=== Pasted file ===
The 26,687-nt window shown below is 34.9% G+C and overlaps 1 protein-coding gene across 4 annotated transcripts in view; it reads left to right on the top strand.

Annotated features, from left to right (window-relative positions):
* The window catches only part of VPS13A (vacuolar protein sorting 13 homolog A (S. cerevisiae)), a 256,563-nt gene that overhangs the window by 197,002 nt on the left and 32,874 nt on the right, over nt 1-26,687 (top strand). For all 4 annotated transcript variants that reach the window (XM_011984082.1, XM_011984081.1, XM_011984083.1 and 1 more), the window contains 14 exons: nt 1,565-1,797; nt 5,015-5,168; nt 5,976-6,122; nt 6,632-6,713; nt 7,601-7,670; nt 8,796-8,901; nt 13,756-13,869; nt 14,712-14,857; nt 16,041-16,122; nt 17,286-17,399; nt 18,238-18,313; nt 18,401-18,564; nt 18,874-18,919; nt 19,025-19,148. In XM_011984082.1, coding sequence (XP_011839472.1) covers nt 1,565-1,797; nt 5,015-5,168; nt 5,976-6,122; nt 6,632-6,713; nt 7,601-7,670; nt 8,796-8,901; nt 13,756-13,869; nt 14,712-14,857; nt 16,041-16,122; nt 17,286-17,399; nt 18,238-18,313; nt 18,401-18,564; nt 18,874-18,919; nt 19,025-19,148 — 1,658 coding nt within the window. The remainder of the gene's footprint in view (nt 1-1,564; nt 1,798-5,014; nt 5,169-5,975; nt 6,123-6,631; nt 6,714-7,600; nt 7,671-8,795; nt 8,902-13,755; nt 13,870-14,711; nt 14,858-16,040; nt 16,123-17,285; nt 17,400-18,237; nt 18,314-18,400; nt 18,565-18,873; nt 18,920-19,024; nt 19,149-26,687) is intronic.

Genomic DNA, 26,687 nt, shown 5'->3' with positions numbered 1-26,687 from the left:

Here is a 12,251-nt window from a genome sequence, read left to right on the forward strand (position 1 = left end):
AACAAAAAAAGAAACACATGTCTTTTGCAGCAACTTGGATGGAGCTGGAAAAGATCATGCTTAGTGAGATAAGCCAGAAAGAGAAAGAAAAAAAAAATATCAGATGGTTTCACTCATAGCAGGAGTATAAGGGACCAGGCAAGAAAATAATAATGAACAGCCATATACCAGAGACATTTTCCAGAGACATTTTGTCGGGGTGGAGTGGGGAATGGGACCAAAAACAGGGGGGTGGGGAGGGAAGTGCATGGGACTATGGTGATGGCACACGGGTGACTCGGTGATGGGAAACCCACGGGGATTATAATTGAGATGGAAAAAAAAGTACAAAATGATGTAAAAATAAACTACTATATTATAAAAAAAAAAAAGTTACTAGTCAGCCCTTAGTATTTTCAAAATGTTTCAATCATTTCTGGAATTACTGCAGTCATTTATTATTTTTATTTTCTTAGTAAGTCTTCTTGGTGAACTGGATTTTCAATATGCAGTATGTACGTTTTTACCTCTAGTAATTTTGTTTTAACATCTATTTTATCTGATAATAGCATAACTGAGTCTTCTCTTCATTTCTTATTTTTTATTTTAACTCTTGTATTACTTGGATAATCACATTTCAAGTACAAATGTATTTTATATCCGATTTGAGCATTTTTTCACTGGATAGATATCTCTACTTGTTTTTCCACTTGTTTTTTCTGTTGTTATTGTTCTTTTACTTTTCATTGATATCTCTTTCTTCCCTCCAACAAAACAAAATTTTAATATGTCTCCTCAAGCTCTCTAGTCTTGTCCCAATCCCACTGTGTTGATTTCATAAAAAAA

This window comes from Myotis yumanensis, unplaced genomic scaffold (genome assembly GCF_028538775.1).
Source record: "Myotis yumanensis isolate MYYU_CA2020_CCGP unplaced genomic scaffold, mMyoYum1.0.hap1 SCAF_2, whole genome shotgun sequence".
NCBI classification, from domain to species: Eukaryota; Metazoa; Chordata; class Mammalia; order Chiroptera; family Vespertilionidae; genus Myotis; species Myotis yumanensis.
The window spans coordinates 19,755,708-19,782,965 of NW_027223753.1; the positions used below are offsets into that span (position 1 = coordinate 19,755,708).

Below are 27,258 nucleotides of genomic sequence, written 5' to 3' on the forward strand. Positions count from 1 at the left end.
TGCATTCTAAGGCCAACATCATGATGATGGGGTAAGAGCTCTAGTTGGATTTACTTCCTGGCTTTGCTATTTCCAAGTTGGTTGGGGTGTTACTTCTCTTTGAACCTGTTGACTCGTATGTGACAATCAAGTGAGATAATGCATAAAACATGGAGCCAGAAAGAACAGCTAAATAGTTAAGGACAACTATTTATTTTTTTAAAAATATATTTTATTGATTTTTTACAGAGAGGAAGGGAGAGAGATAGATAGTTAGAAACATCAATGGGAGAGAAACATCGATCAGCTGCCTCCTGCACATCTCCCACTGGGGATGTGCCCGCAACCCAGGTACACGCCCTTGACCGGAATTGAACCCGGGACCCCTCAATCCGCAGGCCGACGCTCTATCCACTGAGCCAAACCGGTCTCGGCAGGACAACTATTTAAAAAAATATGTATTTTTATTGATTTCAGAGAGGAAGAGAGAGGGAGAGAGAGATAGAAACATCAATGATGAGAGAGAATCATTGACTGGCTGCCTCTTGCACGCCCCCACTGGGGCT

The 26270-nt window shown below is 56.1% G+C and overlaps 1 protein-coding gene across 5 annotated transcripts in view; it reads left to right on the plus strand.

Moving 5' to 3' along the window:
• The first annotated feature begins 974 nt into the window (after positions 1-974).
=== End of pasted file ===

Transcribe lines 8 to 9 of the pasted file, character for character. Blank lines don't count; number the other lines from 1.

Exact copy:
Source record: "Myotis yumanensis isolate MYYU_CA2020_CCGP unplaced genomic scaffold, mMyoYum1.0.hap1 SCAF_2, whole genome shotgun sequence".
NCBI classification, from domain to species: Eukaryota; Metazoa; Chordata; class Mammalia; order Chiroptera; family Vespertilionidae; genus Myotis; species Myotis yumanensis.